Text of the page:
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China Daily: Black hostility towards Asians in the US persists


NAACP and Nation of Islam members protest in front of an Asian owned business in Dallas. The owner shot a black male in self-defense.

The English language section of China Daily, one of the biggest websites in China, writes about racial tension in the US between blacks and Asians.

From China Daily…

Seemingly opposite stereotypes about Asian Americans and African Americans have sometimes served to pit the groups against each other, as evidenced by a recent social media exchange about “Asian privilege”, reports Kelly Chung Dawson in New York.

In photos of the moments after Malcolm X was fatally shot at Manhattan’s Audubon Ballroom in 1965, a bespectacled Asian woman cradles his head. That woman was Yuri Kochiyama, an ally and one of the godparents of the Asian-American activism movement. Like other Asian Americans who had previously joined the Black Panthers, she drew inspiration and support from the rise of civil rights activism among African Americans.

That same year, a change in US immigration policy radically changed the demography of Asian America, attracting large numbers of educated, skilled Chinese workers that set the stage for a 1966 US News & World Report article that heralded the achievements of a “model minority,” pitting Asian-American success against the continued agitating of African Americans.

“At a time when it is being proposed that hundreds of billions be spent to uplift Negroes and other minorities, the nation’s 300,000 Chinese Americans are moving ahead on their own,” the article charged.

In the years since, the conception of a model minority has insidiously driven a wedge between the African-American and Asian-American communities, as evidenced most recently in the backlash against Asian-American activist Suey Park’s efforts to promote a Twitter discussion about discrimination against Asian-American women in December.

In response to Park’s #NotYourAsianSidekick-tagged tweets, which spurred a conversation of more than 60,000 participants, a counter-hashtag labeled #AsianPrivilege gained momentum among black Twitter users.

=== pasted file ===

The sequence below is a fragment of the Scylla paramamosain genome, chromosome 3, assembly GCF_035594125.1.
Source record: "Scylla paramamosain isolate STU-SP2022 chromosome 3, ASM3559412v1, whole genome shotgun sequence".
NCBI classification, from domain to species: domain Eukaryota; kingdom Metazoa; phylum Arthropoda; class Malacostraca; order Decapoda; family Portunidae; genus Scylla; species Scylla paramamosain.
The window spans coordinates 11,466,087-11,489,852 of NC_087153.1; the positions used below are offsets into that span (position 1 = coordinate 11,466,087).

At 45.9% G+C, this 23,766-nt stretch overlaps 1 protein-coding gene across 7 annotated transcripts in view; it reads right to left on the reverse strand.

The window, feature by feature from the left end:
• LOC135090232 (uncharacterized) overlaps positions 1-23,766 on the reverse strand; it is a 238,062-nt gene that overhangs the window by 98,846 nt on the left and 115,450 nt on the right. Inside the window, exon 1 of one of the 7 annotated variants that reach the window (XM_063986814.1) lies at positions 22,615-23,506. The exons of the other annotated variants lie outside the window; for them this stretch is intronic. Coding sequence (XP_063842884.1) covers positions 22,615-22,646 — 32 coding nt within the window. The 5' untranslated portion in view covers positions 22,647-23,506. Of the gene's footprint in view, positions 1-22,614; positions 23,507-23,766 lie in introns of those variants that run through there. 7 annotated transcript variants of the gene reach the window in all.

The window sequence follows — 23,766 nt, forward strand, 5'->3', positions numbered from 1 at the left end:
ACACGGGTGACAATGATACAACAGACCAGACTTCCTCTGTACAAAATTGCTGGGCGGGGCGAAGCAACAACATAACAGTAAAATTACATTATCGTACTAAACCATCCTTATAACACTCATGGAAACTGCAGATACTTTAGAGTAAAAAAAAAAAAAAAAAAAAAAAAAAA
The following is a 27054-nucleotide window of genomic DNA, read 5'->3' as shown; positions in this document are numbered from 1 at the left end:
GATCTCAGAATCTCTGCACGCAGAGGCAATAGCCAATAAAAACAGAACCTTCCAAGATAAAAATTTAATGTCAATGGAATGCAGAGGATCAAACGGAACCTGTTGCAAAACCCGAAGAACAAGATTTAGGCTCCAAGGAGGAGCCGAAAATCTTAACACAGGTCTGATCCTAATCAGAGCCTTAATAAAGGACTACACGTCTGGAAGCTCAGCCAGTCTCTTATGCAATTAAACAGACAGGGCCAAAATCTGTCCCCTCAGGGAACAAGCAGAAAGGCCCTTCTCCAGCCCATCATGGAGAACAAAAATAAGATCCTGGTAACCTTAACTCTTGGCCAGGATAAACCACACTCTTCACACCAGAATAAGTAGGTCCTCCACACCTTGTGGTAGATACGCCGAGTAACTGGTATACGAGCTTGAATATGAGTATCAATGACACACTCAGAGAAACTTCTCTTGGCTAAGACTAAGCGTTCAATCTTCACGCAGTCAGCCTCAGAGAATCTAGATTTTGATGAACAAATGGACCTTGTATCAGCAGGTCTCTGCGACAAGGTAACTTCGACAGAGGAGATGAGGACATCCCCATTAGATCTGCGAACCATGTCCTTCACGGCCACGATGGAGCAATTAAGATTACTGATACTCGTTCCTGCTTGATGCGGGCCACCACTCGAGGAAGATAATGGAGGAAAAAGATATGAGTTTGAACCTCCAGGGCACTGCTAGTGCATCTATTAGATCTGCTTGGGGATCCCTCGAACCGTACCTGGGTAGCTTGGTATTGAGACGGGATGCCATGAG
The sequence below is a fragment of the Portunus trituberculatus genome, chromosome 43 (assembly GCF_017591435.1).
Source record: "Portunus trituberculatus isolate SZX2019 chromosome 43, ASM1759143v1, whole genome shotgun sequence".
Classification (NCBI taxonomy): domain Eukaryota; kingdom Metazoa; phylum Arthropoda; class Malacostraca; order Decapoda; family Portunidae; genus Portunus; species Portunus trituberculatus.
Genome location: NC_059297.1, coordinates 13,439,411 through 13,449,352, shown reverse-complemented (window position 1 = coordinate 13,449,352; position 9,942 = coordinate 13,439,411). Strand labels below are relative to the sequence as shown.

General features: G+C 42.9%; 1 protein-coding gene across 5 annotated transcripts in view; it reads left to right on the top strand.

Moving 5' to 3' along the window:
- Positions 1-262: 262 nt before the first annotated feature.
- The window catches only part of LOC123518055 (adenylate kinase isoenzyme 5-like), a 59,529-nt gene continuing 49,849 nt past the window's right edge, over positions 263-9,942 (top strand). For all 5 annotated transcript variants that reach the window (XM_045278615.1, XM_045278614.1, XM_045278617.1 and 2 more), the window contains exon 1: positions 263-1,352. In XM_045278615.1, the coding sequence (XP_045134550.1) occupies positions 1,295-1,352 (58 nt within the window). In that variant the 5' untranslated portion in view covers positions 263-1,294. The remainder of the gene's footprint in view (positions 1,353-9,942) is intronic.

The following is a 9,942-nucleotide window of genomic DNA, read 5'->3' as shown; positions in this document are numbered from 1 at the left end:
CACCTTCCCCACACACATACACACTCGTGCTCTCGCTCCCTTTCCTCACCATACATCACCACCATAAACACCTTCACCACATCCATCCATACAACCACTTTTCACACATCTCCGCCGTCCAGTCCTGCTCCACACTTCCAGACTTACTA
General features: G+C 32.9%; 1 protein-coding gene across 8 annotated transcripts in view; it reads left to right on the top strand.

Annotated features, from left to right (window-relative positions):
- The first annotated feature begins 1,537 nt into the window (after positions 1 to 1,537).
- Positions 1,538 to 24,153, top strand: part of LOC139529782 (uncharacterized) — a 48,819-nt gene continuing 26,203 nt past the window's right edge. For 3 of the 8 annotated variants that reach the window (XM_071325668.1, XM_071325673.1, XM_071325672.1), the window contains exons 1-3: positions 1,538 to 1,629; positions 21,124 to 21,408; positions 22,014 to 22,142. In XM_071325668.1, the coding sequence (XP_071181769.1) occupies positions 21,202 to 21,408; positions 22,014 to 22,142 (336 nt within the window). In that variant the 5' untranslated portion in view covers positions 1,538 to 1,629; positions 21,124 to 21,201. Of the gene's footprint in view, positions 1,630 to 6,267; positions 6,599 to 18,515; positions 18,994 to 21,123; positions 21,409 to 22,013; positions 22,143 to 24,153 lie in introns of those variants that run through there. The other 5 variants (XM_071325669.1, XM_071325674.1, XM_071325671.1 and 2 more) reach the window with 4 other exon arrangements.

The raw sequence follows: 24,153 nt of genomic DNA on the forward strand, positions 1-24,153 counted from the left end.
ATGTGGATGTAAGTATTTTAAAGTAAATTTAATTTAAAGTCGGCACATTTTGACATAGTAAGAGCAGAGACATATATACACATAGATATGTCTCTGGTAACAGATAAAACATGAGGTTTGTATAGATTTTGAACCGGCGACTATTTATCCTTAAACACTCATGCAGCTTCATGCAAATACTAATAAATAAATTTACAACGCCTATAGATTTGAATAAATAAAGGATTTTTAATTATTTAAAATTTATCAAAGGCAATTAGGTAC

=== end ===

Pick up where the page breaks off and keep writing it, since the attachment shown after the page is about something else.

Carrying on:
“#AsianPrivilege means being overrepresented at universities then changing the narrative to make it like you [sic] oppressed,” tweeted NayNayCantStop. Close Gitmo wrote: “#AsianPrivilege is Indians in an African country like Uganda controlling the entire nation’s economy while majority blacks were in poverty.” Others argued that as a large percentage of the global population, Asian Americans shouldn’t claim to understand the minority experience.

Park created an offshoot discussion tagged #BlackPowerYellowPeril, in hopes of spotlighting areas of tension between the two communities. The tag garnered almost 12,000 tweets, inspiring users like Zellie to write: “#BlackPowerYellowPeril because as much as we want more black representation on television and film, Asian-American Pacific Islanders represent even less.” Bessie wrote, “When America writes off black success as a result of affirmative action and Asian success as just being model minority.”

For Monica Christoffels, the thread was empowering. “For too long we have been told to not talk to/work with each other,” she wrote. “#BlackPowerYellowPeril because white supremacy pits us against each other for its own benefit.”

The discussion is long overdue, Park told China Daily.

“Asian Americans and African Americans have often internalized the idea of limited resources, particularly among low-income and older generations,” she said. “Fighting for your seat at the table can be a survival tactic among minorities. The question now is, how can we create a space for both Asian Americans and black Americans to talk without shaming each other of being unknowledgeable about the other’s experiences? Everyone is most knowledgeable about their own experience, and a discussion in which African Americans raise questions about whether Asian privilege exists is important too.”